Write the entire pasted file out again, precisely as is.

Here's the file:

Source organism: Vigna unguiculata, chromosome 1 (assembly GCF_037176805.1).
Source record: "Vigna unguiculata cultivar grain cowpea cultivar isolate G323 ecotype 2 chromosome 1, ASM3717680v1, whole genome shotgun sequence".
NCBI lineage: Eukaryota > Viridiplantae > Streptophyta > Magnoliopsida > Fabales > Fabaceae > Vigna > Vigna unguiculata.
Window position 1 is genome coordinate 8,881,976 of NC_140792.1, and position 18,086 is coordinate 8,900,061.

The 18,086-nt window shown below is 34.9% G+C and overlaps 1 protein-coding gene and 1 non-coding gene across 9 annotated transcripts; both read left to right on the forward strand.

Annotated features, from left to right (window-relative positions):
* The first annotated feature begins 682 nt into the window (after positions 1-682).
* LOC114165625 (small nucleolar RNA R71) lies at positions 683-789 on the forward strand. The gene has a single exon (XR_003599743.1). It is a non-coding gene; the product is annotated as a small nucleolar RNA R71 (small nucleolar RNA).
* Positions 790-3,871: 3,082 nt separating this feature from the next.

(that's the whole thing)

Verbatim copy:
Source organism: Vigna unguiculata, chromosome 1 (assembly GCF_037176805.1).
Source record: "Vigna unguiculata cultivar grain cowpea cultivar isolate G323 ecotype 2 chromosome 1, ASM3717680v1, whole genome shotgun sequence".
NCBI lineage: Eukaryota > Viridiplantae > Streptophyta > Magnoliopsida > Fabales > Fabaceae > Vigna > Vigna unguiculata.
Window position 1 is genome coordinate 8,881,976 of NC_140792.1, and position 18,086 is coordinate 8,900,061.

The 18,086-nt window shown below is 34.9% G+C and overlaps 1 protein-coding gene and 1 non-coding gene across 9 annotated transcripts; both read left to right on the forward strand.

Annotated features, from left to right (window-relative positions):
* The first annotated feature begins 682 nt into the window (after positions 1-682).
* LOC114165625 (small nucleolar RNA R71) lies at positions 683-789 on the forward strand. The gene has a single exon (XR_003599743.1). It is a non-coding gene; the product is annotated as a small nucleolar RNA R71 (small nucleolar RNA).
* Positions 790-3,871: 3,082 nt separating this feature from the next.